In children and adults, insulin resistance is the predecessor of prediabetes and type 2 diabetes. With this condition, the child’s cells don’t respond properly to the insulin their body makes. All cells in your body need sugar for energy. The sugar gets inside the cell through a door (a channel really, but it acts like a door). That door only opens when insulin unlocks it. The process of unlocking the door and getting the sugar inside the cell is usually very efficient. A little insulin is usually all that is needed to unlock the door, and the sugar then enters the cell to be used as energy.
However, in insulin resistance, instead of one lock on the door, there are 10. Thus, you need more insulin around to unlock all the locks, so the sugar can get inside the cells. Over time, if the person does not eat healthily or exercise regularly, then the number of locks increases. Finally, there are so many locks on the cells, that the body cannot produce enough insulin to unlock them all. This causes the sugar in the blood to rise, and then type 2 diabetes is diagnosed.
Insulin resistance is the root cause of many metabolic diseases like prediabetes and type 2 diabetes. The good news is that a lifestyle change that includes healthy nutrition and consistent exercise is the best way to combat the disease.
When blood sugar levels are high in children but not high enough to be diagnosed as type 2 diabetes, it is diagnosed as prediabetes. Especially in children, if prediabetes goes untreated, the condition will likely progress to the state of type 2 diabetes.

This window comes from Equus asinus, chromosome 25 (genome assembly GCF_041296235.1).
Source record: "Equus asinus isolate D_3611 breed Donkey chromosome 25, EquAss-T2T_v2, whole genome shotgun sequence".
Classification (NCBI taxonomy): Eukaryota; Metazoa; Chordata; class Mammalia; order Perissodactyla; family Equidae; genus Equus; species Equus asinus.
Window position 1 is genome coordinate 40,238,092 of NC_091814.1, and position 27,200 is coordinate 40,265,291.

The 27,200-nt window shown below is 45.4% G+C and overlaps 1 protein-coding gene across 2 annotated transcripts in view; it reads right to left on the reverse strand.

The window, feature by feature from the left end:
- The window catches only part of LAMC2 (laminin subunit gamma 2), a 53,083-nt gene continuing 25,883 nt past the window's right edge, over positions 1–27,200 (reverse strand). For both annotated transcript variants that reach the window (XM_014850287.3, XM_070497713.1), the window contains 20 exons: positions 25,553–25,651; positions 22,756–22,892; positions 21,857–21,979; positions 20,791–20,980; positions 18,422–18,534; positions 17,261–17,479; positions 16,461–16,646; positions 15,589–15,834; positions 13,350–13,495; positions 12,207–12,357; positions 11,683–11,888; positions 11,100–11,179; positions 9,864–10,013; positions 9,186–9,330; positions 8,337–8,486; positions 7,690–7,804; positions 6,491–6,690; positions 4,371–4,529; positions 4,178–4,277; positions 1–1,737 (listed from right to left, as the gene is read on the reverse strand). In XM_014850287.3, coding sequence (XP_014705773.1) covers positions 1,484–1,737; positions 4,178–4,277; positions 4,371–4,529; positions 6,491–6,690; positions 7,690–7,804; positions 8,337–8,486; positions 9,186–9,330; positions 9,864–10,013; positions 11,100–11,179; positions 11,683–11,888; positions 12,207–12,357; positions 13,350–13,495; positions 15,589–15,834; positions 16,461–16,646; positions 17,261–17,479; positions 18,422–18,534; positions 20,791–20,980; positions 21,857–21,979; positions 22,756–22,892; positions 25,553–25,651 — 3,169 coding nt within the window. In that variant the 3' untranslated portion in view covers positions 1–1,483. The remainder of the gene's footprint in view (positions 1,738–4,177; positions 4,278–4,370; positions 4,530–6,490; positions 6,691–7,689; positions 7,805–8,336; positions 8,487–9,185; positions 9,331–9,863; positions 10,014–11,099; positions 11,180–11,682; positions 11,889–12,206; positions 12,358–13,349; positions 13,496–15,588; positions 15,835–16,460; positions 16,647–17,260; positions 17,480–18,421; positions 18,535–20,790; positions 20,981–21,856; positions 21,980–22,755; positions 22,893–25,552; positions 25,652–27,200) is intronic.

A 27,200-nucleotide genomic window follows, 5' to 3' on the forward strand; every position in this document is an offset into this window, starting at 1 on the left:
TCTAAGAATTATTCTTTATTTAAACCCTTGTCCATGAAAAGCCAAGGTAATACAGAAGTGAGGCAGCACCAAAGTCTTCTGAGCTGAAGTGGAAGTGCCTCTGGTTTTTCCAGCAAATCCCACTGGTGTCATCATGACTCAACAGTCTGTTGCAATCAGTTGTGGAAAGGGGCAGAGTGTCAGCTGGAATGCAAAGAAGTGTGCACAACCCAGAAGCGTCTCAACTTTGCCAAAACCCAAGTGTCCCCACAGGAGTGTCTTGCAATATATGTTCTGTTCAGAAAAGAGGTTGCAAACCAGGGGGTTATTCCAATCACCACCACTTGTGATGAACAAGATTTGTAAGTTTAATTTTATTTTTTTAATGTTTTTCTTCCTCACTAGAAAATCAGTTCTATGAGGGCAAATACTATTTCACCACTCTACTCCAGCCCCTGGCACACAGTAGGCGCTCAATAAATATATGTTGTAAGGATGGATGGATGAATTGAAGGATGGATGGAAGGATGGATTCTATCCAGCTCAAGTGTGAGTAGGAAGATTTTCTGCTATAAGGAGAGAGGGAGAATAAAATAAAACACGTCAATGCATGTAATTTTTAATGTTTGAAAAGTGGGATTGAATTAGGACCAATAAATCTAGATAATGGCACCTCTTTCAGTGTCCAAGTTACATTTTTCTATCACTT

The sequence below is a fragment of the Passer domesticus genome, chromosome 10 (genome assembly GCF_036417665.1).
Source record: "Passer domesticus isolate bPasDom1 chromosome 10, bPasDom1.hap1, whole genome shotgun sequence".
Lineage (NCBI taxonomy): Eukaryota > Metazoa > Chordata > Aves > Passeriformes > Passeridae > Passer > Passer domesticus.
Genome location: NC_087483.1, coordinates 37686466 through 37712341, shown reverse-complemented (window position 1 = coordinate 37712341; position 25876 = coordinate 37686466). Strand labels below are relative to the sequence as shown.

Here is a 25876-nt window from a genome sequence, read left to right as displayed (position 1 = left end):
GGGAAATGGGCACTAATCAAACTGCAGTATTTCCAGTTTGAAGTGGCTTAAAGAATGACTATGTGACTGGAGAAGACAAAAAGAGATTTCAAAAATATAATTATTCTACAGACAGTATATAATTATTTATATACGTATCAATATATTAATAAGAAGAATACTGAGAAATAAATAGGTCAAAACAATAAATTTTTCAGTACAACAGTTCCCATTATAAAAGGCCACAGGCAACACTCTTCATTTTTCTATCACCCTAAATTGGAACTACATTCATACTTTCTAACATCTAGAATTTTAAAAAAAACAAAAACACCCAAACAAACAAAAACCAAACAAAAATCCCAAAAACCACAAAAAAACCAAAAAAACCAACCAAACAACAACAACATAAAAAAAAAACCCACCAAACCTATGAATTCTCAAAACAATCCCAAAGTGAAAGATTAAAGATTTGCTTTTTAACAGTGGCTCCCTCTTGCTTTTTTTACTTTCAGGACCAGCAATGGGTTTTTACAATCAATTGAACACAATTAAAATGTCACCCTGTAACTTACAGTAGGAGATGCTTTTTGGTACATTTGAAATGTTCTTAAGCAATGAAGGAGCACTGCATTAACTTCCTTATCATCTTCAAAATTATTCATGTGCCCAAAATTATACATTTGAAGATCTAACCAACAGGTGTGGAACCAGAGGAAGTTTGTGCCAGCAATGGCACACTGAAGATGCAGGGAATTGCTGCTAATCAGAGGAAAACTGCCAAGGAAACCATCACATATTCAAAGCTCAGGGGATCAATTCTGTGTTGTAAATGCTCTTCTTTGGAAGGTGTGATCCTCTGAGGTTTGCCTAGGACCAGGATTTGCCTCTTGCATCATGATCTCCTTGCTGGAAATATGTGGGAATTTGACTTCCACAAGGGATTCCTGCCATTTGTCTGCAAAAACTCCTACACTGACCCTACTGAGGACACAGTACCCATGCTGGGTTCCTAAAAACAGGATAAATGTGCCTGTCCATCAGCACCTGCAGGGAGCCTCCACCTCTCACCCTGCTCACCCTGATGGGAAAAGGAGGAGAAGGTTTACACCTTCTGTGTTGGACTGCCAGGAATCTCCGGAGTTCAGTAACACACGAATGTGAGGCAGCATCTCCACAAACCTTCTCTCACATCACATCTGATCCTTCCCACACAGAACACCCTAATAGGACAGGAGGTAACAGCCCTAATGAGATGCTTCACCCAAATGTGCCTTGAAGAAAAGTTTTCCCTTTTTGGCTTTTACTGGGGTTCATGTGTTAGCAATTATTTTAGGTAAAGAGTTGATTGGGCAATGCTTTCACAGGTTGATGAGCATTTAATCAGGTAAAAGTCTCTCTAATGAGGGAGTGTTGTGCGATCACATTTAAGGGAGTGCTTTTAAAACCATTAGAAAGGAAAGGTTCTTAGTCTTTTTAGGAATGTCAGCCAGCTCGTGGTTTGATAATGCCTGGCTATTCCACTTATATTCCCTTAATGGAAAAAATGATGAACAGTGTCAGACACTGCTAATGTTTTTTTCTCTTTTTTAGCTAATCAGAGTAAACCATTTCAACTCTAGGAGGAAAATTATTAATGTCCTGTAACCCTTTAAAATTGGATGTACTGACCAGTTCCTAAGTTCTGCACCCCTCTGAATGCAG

Prediabetes in a child will almost inevitably cause long-term damage to their heart, blood vessels, kidneys, eyes and nerves. Unfortunately, the disease may show no signs or symptoms, which increases the likelihood of long-term damage to the child’s internal organs.
The signs to look for in your child that prediabetes is progressing to type 2 diabetes include:
Like insulin resistance, the most impactful treatment of prediabetes is lifestyle change. Specifically, healthy nutrition and consistent exercise will have the most impact. Medication may also be prescribed.
Encouraging and teaching your child to eat healthy and to exercise will help prevent the condition from progressing to type 2 diabetes. Our education department is comprised of licensed and registered dieticians and certified diabetes care and education specialists who work with patients and their families to help establish good eating habits. If necessary, medication can be prescribed.
For more information about insulin resistance or prediabetes, the American Diabetes Association has extensive information on their website. If you feel your child may be suffering from signs of prediabetes, don’t delay seeking treatment, and please give us a call or fill out the form below to request an appointment.